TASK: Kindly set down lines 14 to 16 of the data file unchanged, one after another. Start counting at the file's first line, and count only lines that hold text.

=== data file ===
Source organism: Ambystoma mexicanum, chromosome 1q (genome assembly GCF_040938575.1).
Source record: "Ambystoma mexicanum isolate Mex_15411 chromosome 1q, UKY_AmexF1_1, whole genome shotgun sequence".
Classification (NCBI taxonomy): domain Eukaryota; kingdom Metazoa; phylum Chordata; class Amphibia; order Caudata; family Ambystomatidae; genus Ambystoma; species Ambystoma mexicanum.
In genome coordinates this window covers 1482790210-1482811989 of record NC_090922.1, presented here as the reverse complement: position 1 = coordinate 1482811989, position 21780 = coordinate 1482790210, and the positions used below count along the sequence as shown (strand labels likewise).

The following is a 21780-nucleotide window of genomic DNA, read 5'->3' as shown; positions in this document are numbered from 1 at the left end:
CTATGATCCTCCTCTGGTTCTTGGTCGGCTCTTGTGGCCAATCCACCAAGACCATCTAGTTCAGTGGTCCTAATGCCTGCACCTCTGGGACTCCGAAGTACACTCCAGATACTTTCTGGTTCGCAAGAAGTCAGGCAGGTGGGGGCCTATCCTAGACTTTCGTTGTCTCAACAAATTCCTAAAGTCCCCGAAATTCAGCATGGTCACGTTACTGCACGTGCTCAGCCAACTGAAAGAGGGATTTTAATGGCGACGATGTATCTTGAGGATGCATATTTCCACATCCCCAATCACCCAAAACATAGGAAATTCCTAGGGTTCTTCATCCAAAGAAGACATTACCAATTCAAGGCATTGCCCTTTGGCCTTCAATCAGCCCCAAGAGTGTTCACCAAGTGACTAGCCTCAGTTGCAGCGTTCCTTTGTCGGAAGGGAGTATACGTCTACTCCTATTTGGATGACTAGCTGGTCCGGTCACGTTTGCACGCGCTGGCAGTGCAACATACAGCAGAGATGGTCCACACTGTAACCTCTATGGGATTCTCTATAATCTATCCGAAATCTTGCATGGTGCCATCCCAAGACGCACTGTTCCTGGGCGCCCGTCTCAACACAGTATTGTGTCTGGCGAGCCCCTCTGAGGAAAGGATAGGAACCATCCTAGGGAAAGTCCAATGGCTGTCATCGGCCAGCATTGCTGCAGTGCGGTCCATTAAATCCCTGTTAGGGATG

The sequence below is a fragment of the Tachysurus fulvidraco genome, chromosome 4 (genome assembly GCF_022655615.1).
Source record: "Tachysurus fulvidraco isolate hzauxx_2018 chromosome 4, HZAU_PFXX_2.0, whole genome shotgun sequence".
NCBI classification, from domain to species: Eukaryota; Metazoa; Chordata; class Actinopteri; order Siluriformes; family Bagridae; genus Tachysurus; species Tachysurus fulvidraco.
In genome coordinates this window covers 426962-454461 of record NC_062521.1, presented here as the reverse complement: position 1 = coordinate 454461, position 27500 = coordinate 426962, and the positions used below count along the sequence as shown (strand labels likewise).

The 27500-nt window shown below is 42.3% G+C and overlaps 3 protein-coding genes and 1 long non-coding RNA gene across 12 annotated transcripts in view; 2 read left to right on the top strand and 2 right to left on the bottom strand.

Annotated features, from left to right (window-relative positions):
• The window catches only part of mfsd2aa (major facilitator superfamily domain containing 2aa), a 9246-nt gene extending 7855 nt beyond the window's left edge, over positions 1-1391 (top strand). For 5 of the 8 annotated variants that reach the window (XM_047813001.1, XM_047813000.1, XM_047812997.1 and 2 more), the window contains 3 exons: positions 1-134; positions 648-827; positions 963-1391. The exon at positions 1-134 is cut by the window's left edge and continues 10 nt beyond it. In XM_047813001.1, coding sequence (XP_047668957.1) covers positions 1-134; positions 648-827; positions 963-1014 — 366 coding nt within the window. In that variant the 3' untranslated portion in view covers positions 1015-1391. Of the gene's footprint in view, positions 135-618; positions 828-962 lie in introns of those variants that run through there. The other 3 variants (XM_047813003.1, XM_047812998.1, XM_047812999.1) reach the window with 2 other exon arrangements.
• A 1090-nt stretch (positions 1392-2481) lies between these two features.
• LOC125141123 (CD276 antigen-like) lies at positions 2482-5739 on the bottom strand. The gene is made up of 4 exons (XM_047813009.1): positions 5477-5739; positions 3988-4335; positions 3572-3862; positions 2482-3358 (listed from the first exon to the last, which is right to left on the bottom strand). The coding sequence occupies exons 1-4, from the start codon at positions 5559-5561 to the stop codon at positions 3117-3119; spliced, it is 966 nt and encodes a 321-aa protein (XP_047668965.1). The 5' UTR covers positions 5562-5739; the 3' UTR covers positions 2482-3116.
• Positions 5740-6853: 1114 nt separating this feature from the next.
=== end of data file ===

• A 1090-nt stretch (positions 1392-2481) lies between these two features.
• LOC125141123 (CD276 antigen-like) lies at positions 2482-5739 on the bottom strand. The gene is made up of 4 exons (XM_047813009.1): positions 5477-5739; positions 3988-4335; positions 3572-3862; positions 2482-3358 (listed from the first exon to the last, which is right to left on the bottom strand). The coding sequence occupies exons 1-4, from the start codon at positions 5559-5561 to the stop codon at positions 3117-3119; spliced, it is 966 nt and encodes a 321-aa protein (XP_047668965.1). The 5' UTR covers positions 5562-5739; the 3' UTR covers positions 2482-3116.
• Positions 5740-6853: 1114 nt separating this feature from the next.